|Matthew Henry's Concise Commentary|
3:9-15 That power which is an instrument of unrighteousness, will justly be brought down and broken. What is got and kept wrongfully, will not be kept long. Some are at ease, but there will come a day of visitation, and in that day, all they are proud of, and put confidence in, shall fail them. God will inquire into the sins of which they have been guilty in their houses, the robbery they have stored up, and the luxury in which they lived. The pomp and pleasantness of men's houses, do not fortify against God's judgments, but make sufferings the more grievous and vexatious. Yet a remnant, according to the election of grace, will be secured by our great and good Shepherd, as from the jaws of destruction, in the worst times.
Verse 15. - The winter house. The luxurious habits of kings and princes had led them to have different houses for the various seasons of the year, facing north or south as the case might be (comp. Judges 3:20; Jeremiah 36:22). Septuagint, τὸν οϊκον τὸν περίπτερον, "the turreted house," which Jerome explains, Domum pinnatam, eo quod ostiola habeat per fenestras, et quasi pinnas, ad magnitudinem frigoris depellendam. Houses of ivory; panelled or inlaid with ivory, such as Ahab had (1 Kings 22:39). Solomon's throne was thus decorated (1 Kings 10:18; comp. Psalm 45:8). (For the Assyrian practice of veneering in ivory, see Rawlinson, 'Ancient Monarchies,' 1:463; comp. also Homer, 'Od.,' 4:73; Virgil, 'AEneid,' 6:895.) The great houses; better, many houses; Septuagint, ἕτεροι οϊκοι πολλοί, "many other houses." Not only palaces, but many private houses, shall be destroyed (comp. Isaiah 5:9, where the same words are used).
Gill's Exposition of the Entire Bible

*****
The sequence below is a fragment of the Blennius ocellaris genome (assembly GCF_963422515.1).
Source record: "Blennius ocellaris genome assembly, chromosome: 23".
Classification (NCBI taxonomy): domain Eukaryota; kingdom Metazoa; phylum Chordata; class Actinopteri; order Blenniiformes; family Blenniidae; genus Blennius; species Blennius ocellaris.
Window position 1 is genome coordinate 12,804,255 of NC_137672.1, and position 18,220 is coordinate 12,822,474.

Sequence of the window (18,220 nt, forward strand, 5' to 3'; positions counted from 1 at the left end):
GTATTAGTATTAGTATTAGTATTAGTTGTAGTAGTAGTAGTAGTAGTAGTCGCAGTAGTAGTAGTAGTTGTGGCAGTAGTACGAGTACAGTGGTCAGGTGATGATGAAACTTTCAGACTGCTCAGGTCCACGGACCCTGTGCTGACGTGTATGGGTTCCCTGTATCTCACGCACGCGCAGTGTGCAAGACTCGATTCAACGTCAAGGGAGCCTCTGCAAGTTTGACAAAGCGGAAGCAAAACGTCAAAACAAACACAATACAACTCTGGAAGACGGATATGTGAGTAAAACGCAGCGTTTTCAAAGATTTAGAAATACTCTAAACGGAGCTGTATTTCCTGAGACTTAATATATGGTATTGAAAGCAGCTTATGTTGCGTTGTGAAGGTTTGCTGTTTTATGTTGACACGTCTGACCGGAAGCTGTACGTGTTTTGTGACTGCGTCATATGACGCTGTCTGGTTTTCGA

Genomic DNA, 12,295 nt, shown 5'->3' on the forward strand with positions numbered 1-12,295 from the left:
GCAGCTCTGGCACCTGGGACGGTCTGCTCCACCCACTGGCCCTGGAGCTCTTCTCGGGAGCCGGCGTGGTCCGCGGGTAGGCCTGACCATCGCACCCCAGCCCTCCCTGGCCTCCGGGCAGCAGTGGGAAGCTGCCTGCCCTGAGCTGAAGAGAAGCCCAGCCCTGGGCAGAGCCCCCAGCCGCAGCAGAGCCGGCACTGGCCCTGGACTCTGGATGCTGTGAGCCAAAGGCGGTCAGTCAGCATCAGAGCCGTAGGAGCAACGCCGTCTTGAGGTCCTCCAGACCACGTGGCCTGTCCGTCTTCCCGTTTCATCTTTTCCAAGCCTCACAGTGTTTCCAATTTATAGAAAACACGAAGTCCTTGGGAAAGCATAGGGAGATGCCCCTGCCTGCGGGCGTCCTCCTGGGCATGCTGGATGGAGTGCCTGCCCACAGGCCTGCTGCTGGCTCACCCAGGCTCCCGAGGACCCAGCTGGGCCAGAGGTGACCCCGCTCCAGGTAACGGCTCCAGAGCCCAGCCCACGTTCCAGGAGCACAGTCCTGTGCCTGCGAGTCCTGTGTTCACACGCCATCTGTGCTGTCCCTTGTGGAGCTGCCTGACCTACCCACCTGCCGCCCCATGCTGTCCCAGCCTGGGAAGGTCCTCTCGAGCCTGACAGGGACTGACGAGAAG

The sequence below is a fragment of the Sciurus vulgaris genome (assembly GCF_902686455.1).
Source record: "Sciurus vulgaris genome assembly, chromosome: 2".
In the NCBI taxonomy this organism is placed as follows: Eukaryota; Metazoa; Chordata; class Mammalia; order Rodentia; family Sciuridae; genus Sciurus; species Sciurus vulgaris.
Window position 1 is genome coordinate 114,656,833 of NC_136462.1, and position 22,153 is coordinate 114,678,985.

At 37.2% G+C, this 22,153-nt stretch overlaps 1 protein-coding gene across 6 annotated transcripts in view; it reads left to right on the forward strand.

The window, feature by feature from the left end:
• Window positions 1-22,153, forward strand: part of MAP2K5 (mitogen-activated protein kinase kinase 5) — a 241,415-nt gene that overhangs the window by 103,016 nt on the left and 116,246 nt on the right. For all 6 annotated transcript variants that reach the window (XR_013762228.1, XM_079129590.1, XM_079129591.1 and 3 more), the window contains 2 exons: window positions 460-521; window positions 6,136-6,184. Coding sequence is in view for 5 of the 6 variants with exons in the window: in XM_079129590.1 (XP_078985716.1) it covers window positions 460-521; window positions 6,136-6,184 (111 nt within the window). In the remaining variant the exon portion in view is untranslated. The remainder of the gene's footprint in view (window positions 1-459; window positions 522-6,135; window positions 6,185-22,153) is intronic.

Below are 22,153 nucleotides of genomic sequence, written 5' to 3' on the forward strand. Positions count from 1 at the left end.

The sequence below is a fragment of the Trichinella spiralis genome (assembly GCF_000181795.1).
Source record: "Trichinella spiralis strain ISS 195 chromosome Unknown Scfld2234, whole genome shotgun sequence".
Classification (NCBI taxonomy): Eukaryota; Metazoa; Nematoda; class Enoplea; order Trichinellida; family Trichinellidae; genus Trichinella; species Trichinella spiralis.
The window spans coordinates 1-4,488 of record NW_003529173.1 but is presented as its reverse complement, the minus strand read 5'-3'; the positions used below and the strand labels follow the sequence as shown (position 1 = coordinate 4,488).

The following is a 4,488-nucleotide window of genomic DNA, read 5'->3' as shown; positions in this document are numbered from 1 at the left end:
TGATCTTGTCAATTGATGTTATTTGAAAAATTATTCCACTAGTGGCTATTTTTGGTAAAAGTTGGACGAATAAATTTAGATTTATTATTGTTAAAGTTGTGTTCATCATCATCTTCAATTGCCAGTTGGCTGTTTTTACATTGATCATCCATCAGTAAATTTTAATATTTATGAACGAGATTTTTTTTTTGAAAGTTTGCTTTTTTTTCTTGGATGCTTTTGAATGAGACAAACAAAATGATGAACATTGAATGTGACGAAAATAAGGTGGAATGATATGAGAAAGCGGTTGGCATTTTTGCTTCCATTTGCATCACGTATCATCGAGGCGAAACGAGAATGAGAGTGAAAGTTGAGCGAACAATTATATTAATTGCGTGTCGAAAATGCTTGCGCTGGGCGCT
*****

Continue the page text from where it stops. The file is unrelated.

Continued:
And I will smite the winter house with the summer house,.... Both the one and, the other shall fall to the ground, being beat down by the enemy, or shook and made to fall by the earthquake predicted, Amos 1:1; as Kimchi thinks: kings and great personages had houses in the city in the winter season, in which they lived for warmth; and others in the country in the summertime, to which they retired for the benefit of the air; or they had, in one and the same house, a summer and a winter parlour; see Judges 3:20; it signifies that the destruction should reach city and country, and deprive them of what was for their comfort and pleasure:
and the houses of ivory shall perish; or "of the tooth" (l); the elephant's tooth, of which ivory is made. Ahab made a house of ivory; and perhaps more were made by others afterwards, following his example, 1 Kings 22:39; not that these houses were made wholly of ivory, only "covered" with it, as the Targum here paraphrases it; or they were cieled or wainscotted with it, or were inlaid and covered with it, and were reckoned very curious work; but should be demolished, and perish in the general ruin:
and the great houses shall have an end, saith the Lord; the houses of princes, nobles, and other persons of figure and distinction; houses great in building, or many in number, as Kimchi observes, and as the word (m) will bear to be rendered; these, which the builders and owners of them thought would have continued many ages, and have perpetuated their names to posterity, should now be thrown down, and be no more; of which they might assure themselves, since the Lord had said it.
(l) "domus dentis", Montanus, Mercerus, Vatablus. (m) "aedes multi", V. L. "domus multae", Pagninus, Montanus, Mercerus, Cocceius, Burkius.
Jamieson-Fausset-Brown Bible Commentary
15. winter … summer house—(Jud 3:20; Jer 36:22). Winter houses of the great were in sheltered positions facing the south to get all possible sunshine, summer houses in forests and on hills, facing the east and north.
houses of ivory—having their walls, doors, and ceilings inlaid with ivory. So Ahab's house (1Ki 22:39; Ps 45:8).
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